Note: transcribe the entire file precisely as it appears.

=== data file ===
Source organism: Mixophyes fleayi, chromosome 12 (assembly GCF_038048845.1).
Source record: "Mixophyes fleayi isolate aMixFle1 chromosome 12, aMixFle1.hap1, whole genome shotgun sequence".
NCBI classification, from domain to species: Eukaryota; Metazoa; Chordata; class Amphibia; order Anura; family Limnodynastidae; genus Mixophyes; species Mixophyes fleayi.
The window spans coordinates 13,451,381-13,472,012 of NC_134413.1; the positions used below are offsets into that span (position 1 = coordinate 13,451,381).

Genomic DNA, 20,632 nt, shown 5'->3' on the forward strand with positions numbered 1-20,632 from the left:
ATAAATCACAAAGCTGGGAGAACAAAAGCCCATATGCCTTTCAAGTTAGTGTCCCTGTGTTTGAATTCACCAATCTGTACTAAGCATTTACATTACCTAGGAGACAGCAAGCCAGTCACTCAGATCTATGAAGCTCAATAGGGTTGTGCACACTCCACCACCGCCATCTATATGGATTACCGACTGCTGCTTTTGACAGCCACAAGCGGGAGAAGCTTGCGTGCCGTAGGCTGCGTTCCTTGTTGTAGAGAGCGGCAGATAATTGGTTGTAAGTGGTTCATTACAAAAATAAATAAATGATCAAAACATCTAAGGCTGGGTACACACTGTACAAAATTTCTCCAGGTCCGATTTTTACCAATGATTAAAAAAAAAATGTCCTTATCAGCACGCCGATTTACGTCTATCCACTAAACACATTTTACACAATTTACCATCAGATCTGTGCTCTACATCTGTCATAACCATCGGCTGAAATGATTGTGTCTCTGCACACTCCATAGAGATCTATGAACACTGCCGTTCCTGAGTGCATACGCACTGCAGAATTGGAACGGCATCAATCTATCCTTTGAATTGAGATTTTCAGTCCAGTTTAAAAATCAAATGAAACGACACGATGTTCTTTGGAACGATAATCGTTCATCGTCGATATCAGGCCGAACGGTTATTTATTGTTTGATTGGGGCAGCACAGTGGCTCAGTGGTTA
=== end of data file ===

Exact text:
Source organism: Mixophyes fleayi, chromosome 12 (assembly GCF_038048845.1).
Source record: "Mixophyes fleayi isolate aMixFle1 chromosome 12, aMixFle1.hap1, whole genome shotgun sequence".
NCBI classification, from domain to species: Eukaryota; Metazoa; Chordata; class Amphibia; order Anura; family Limnodynastidae; genus Mixophyes; species Mixophyes fleayi.
The window spans coordinates 13,451,381-13,472,012 of NC_134413.1; the positions used below are offsets into that span (position 1 = coordinate 13,451,381).

Genomic DNA, 20,632 nt, shown 5'->3' on the forward strand with positions numbered 1-20,632 from the left:
ATAAATCACAAAGCTGGGAGAACAAAAGCCCATATGCCTTTCAAGTTAGTGTCCCTGTGTTTGAATTCACCAATCTGTACTAAGCATTTACATTACCTAGGAGACAGCAAGCCAGTCACTCAGATCTATGAAGCTCAATAGGGTTGTGCACACTCCACCACCGCCATCTATATGGATTACCGACTGCTGCTTTTGACAGCCACAAGCGGGAGAAGCTTGCGTGCCGTAGGCTGCGTTCCTTGTTGTAGAGAGCGGCAGATAATTGGTTGTAAGTGGTTCATTACAAAAATAAATAAATGATCAAAACATCTAAGGCTGGGTACACACTGTACAAAATTTCTCCAGGTCCGATTTTTACCAATGATTAAAAAAAAAATGTCCTTATCAGCACGCCGATTTACGTCTATCCACTAAACACATTTTACACAATTTACCATCAGATCTGTGCTCTACATCTGTCATAACCATCGGCTGAAATGATTGTGTCTCTGCACACTCCATAGAGATCTATGAACACTGCCGTTCCTGAGTGCATACGCACTGCAGAATTGGAACGGCATCAATCTATCCTTTGAATTGAGATTTTCAGTCCAGTTTAAAAATCAAATGAAACGACACGATGTTCTTTGGAACGATAATCGTTCATCGTCGATATCAGGCCGAACGGTTATTTATTGTTTGATTGGGGCAGCACAGTGGCTCAGTGGTTA